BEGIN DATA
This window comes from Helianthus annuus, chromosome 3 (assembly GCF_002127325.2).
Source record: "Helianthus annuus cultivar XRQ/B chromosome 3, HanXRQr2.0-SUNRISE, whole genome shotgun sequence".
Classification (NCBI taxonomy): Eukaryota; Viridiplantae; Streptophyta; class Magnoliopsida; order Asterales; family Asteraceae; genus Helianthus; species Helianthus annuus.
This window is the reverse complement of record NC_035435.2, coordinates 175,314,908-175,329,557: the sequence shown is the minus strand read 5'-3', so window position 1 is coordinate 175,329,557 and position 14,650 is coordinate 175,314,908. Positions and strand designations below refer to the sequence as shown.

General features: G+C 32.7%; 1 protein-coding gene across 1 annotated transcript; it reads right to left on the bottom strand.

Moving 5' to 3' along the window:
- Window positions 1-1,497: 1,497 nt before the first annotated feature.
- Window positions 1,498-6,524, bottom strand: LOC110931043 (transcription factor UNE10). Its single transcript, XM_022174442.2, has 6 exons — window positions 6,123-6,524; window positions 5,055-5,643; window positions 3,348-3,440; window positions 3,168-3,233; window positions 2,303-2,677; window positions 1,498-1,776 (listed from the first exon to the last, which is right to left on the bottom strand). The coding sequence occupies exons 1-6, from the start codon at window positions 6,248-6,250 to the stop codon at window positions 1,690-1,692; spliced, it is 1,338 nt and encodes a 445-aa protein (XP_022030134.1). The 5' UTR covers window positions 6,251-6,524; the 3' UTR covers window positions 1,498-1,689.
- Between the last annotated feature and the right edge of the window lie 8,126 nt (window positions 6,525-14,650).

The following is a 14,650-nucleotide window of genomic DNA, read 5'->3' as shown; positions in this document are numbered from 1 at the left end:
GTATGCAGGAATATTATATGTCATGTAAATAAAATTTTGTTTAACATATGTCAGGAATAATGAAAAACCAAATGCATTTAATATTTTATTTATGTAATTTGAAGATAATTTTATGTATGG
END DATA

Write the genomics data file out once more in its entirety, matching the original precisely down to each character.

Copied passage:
This window comes from Helianthus annuus, chromosome 3 (assembly GCF_002127325.2).
Source record: "Helianthus annuus cultivar XRQ/B chromosome 3, HanXRQr2.0-SUNRISE, whole genome shotgun sequence".
Classification (NCBI taxonomy): Eukaryota; Viridiplantae; Streptophyta; class Magnoliopsida; order Asterales; family Asteraceae; genus Helianthus; species Helianthus annuus.
This window is the reverse complement of record NC_035435.2, coordinates 175,314,908-175,329,557: the sequence shown is the minus strand read 5'-3', so window position 1 is coordinate 175,329,557 and position 14,650 is coordinate 175,314,908. Positions and strand designations below refer to the sequence as shown.

General features: G+C 32.7%; 1 protein-coding gene across 1 annotated transcript; it reads right to left on the bottom strand.

Moving 5' to 3' along the window:
- Window positions 1-1,497: 1,497 nt before the first annotated feature.
- Window positions 1,498-6,524, bottom strand: LOC110931043 (transcription factor UNE10). Its single transcript, XM_022174442.2, has 6 exons — window positions 6,123-6,524; window positions 5,055-5,643; window positions 3,348-3,440; window positions 3,168-3,233; window positions 2,303-2,677; window positions 1,498-1,776 (listed from the first exon to the last, which is right to left on the bottom strand). The coding sequence occupies exons 1-6, from the start codon at window positions 6,248-6,250 to the stop codon at window positions 1,690-1,692; spliced, it is 1,338 nt and encodes a 445-aa protein (XP_022030134.1). The 5' UTR covers window positions 6,251-6,524; the 3' UTR covers window positions 1,498-1,689.
- Between the last annotated feature and the right edge of the window lie 8,126 nt (window positions 6,525-14,650).

The following is a 14,650-nucleotide window of genomic DNA, read 5'->3' as shown; positions in this document are numbered from 1 at the left end:
GTATGCAGGAATATTATATGTCATGTAAATAAAATTTTGTTTAACATATGTCAGGAATAATGAAAAACCAAATGCATTTAATATTTTATTTATGTAATTTGAAGATAATTTTATGTATGG